Evidence-Based Complementary and Alternative Medicine

Evidence-Based Complementary and Alternative Medicine / 2010 / Article

Original Article | Open Access

Volume 7 |Article ID 861262 | 8 pages | https://doi.org/10.1093/ecam/nen037

Public Status and Prevalence of Acupuncture in Japan

Received28 Dec 2007
Accepted28 Apr 2008

Abstract

Acupuncture originated in China and is widespread throughout Asia. It is expected that a higher utilization of this remedy exists in these countries compared to Western countries. We conducted annual nationwide surveys from 2003 through 2006 on the utilization of acupuncture in Japan. Face-to-face interviews were conducted with 2000 individuals randomly chosen from the resident database. Annual utilization percentages, based on the number of respondents, from 2003 to 2006 were 6.5%, 4.8%, 6.4%, and 6.7%, respectively, while lifetime experiences determined in each surveys were estimated as 26.7, 19.4, 24.4 and 25.4, respectively. Respondents who had utilized acupuncture and/or moxibustion tended to be older than those who had no experience. Acupuncture was mainly used for musculoskeletal symptoms, and a detailed breakdown of the musculoskeletal symptoms identified in the 2005 survey showed 50.9% for low back pain, 35.9% for shoulder stiffness and 12.0% for knee pain. Reasons given for continuing therapy included the effective amelioration of symptoms, comfort of the procedure and low number of side-effects, while those who decided against continuing cited no improvement of symptoms, cost and lack of time for treatment. In conclusion, annual utilization of acupuncture and/or moxibustion was estimated at more than 6%, and the percentage of those with a lifetime experience was ∼25%, thus demonstrating the relatively higher utilization of the remedy in Japan over utilization in western countries. Application of the treatment for musculoskeletal problems and utilization by the older population were specific standouts of the use of acupuncture and/or moxibustion in Japan.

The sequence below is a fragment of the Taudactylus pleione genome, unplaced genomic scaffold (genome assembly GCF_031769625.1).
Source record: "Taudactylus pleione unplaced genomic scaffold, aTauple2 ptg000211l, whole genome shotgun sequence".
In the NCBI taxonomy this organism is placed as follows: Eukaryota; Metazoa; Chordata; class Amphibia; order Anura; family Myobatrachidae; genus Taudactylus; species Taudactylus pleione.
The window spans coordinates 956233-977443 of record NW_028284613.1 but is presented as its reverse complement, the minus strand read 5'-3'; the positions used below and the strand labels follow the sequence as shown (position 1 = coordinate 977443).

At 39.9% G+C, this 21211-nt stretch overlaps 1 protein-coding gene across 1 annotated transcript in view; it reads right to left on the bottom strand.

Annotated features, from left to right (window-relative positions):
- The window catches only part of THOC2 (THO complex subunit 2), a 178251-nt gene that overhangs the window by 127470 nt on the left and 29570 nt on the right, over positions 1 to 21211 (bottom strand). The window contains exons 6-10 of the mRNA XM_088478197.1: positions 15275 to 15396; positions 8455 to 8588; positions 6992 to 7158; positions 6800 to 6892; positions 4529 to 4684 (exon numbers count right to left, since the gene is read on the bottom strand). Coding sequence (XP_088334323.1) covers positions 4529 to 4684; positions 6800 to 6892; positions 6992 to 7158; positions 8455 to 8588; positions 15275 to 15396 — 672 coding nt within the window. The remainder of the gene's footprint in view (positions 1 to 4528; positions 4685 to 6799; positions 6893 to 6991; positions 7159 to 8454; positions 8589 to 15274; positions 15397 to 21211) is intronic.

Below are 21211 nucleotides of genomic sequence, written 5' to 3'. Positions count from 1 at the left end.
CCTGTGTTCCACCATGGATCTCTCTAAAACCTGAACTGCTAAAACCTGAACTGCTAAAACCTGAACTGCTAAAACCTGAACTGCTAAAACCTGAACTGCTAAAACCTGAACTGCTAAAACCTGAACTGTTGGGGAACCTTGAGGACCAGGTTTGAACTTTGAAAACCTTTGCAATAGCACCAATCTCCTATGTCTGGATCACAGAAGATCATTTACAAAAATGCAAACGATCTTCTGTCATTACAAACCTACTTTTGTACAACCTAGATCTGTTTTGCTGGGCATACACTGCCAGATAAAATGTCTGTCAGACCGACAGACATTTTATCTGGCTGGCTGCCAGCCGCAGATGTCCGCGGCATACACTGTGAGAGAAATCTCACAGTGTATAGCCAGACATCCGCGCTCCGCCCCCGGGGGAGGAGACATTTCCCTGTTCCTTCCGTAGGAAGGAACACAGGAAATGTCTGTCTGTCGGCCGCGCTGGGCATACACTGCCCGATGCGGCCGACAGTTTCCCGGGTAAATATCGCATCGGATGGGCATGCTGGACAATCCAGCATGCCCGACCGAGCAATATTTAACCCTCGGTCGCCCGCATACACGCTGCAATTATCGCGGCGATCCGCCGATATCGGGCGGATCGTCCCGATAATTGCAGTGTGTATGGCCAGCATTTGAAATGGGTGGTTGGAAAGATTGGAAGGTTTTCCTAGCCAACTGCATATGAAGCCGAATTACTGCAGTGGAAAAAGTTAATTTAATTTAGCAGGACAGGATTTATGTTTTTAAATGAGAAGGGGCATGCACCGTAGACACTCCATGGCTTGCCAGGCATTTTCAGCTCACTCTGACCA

Copyright © 2010 Naoto Ishizaki et al. This is an open access article distributed under the Creative Commons Attribution License, which permits unrestricted use, distribution, and reproduction in any medium, provided the original work is properly cited.


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